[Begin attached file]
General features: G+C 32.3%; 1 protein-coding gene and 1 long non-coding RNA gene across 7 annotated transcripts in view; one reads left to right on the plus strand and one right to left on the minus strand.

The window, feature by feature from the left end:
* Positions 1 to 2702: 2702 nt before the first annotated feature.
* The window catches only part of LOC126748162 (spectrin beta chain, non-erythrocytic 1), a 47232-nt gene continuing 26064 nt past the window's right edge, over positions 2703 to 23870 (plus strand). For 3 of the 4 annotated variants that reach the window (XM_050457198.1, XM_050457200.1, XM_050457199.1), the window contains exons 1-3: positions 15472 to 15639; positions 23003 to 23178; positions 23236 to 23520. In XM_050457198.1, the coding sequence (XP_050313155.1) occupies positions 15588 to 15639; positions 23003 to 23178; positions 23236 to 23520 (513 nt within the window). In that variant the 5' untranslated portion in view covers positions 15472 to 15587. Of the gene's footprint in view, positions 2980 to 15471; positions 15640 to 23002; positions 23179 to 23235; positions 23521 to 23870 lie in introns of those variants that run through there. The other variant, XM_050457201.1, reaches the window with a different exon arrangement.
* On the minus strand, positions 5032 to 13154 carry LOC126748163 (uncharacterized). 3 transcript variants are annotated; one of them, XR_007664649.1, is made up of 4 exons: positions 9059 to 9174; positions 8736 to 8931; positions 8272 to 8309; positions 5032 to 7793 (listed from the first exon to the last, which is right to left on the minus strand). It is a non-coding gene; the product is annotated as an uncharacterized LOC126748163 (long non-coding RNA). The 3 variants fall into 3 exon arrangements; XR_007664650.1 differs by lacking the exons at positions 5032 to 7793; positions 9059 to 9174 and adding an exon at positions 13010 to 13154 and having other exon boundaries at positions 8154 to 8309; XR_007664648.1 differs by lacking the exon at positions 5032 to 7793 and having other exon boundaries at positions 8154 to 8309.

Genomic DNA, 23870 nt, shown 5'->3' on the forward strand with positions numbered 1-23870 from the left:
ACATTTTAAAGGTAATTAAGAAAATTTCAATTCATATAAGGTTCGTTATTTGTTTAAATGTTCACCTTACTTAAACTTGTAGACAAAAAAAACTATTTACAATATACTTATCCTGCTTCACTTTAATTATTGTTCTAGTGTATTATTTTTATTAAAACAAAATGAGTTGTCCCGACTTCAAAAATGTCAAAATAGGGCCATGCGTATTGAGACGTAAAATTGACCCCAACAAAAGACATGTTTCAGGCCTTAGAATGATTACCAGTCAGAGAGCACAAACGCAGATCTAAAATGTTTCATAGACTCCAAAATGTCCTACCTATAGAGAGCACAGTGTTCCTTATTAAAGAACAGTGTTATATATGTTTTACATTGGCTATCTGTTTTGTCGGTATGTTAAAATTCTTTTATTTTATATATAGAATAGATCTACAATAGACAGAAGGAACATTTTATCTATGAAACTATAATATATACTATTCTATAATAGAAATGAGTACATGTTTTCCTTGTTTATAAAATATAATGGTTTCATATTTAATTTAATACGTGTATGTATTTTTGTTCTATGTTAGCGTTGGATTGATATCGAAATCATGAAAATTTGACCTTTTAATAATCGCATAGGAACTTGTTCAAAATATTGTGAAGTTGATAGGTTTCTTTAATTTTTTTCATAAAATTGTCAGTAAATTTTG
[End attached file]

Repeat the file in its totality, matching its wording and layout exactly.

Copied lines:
General features: G+C 32.3%; 1 protein-coding gene and 1 long non-coding RNA gene across 7 annotated transcripts in view; one reads left to right on the plus strand and one right to left on the minus strand.

The window, feature by feature from the left end:
* Positions 1 to 2702: 2702 nt before the first annotated feature.
* The window catches only part of LOC126748162 (spectrin beta chain, non-erythrocytic 1), a 47232-nt gene continuing 26064 nt past the window's right edge, over positions 2703 to 23870 (plus strand). For 3 of the 4 annotated variants that reach the window (XM_050457198.1, XM_050457200.1, XM_050457199.1), the window contains exons 1-3: positions 15472 to 15639; positions 23003 to 23178; positions 23236 to 23520. In XM_050457198.1, the coding sequence (XP_050313155.1) occupies positions 15588 to 15639; positions 23003 to 23178; positions 23236 to 23520 (513 nt within the window). In that variant the 5' untranslated portion in view covers positions 15472 to 15587. Of the gene's footprint in view, positions 2980 to 15471; positions 15640 to 23002; positions 23179 to 23235; positions 23521 to 23870 lie in introns of those variants that run through there. The other variant, XM_050457201.1, reaches the window with a different exon arrangement.
* On the minus strand, positions 5032 to 13154 carry LOC126748163 (uncharacterized). 3 transcript variants are annotated; one of them, XR_007664649.1, is made up of 4 exons: positions 9059 to 9174; positions 8736 to 8931; positions 8272 to 8309; positions 5032 to 7793 (listed from the first exon to the last, which is right to left on the minus strand). It is a non-coding gene; the product is annotated as an uncharacterized LOC126748163 (long non-coding RNA). The 3 variants fall into 3 exon arrangements; XR_007664650.1 differs by lacking the exons at positions 5032 to 7793; positions 9059 to 9174 and adding an exon at positions 13010 to 13154 and having other exon boundaries at positions 8154 to 8309; XR_007664648.1 differs by lacking the exon at positions 5032 to 7793 and having other exon boundaries at positions 8154 to 8309.

Genomic DNA, 23870 nt, shown 5'->3' on the forward strand with positions numbered 1-23870 from the left:
ACATTTTAAAGGTAATTAAGAAAATTTCAATTCATATAAGGTTCGTTATTTGTTTAAATGTTCACCTTACTTAAACTTGTAGACAAAAAAAACTATTTACAATATACTTATCCTGCTTCACTTTAATTATTGTTCTAGTGTATTATTTTTATTAAAACAAAATGAGTTGTCCCGACTTCAAAAATGTCAAAATAGGGCCATGCGTATTGAGACGTAAAATTGACCCCAACAAAAGACATGTTTCAGGCCTTAGAATGATTACCAGTCAGAGAGCACAAACGCAGATCTAAAATGTTTCATAGACTCCAAAATGTCCTACCTATAGAGAGCACAGTGTTCCTTATTAAAGAACAGTGTTATATATGTTTTACATTGGCTATCTGTTTTGTCGGTATGTTAAAATTCTTTTATTTTATATATAGAATAGATCTACAATAGACAGAAGGAACATTTTATCTATGAAACTATAATATATACTATTCTATAATAGAAATGAGTACATGTTTTCCTTGTTTATAAAATATAATGGTTTCATATTTAATTTAATACGTGTATGTATTTTTGTTCTATGTTAGCGTTGGATTGATATCGAAATCATGAAAATTTGACCTTTTAATAATCGCATAGGAACTTGTTCAAAATATTGTGAAGTTGATAGGTTTCTTTAATTTTTTTCATAAAATTGTCAGTAAATTTTG